The typical hot spot is a momentary conflict between the words spoken and the sound of the voice, the gesture, or the facial expression. Just as important are very brief microexpressions that can flash across a person's face in one 25th of a second. A microexpression looks exactly like a normal facial expression, except it happens so quickly that most people don't see it. It always is a sign of a concealed emotion -- sometimes deliberately concealed, sometimes just a repressed emotion. Just as important is a slight edge in the voice that doesn't fit calm words.

In our experiments in which there are only two possibilities -- someone is either lying or telling the truth -- hot spots allow high accuracy in distinguishing one from the other. In real life hot spots occur for many reasons, such as remembering an argument at breakfast with your spouse, worrying about missing a flight, or annoyance at the screening process at an airport. Lying to conceal malicious intent or past wrongdoing is only one, and not the most frequent, reason that hot spots occur where terrorists might lurk.

Nevertheless, learning how to identify hot spots can be useful in figuring out where to probe further in an interview, or whom among the millions each day who wait in line in our airports to ask a few questions about the purpose of their trip. We are training law-enforcement and national-security officials, here and in England, to identify hot spots, emphasizing that they are not signs of lying, only signs that something might be amiss. People can learn to recognize the microexpressions in an hour, and the benefit lasts. We don't know how long it takes to learn to recognize the many other hot spots, who learns the most and the least, or when a refresher course is needed.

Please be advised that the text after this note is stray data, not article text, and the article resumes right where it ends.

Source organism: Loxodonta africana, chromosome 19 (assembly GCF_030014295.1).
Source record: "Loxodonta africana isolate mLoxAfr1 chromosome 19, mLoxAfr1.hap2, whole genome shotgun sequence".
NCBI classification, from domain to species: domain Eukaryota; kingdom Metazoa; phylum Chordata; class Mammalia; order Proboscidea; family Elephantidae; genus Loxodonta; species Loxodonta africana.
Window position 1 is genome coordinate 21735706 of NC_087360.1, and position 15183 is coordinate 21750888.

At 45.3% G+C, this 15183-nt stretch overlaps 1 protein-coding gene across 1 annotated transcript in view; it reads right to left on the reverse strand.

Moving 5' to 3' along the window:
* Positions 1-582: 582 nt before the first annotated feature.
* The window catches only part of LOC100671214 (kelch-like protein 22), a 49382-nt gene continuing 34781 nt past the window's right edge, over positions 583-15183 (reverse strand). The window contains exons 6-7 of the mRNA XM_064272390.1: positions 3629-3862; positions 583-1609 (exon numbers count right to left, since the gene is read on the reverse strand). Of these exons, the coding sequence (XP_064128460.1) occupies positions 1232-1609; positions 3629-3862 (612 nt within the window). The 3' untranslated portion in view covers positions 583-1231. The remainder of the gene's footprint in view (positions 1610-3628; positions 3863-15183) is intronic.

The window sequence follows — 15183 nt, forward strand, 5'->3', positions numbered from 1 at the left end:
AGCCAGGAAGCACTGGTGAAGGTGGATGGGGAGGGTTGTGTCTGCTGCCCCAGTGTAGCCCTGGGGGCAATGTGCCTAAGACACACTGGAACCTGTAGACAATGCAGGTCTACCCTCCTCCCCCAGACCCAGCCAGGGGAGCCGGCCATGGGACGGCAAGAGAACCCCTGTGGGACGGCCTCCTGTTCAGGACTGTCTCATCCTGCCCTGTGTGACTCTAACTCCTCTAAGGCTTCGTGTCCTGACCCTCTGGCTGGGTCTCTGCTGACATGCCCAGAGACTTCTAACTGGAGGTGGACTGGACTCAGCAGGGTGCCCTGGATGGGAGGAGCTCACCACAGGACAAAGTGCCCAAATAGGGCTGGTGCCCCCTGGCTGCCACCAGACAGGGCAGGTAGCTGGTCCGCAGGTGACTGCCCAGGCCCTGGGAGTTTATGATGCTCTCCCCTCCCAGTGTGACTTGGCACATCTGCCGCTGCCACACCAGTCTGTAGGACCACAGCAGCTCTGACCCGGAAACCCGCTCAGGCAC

Another line of active research is trying to develop the modern equivalent of our sci-fi lie-catching machine, Diogenes. The hardware and software that identifies hot spots in real time isn't ready for prime time now, but it is progressing. Soon automated hot-spot detectors could evaluate facial expressions and bodily physiology instantly, from a distance. Before it is deployed as a substitute for a highly trained human observer, it is essential to determine whether it is as accurate as such an observer, and to ensure that, if it were to be used as an aid rather than a substitute, it doesn't distract and lower observer performance.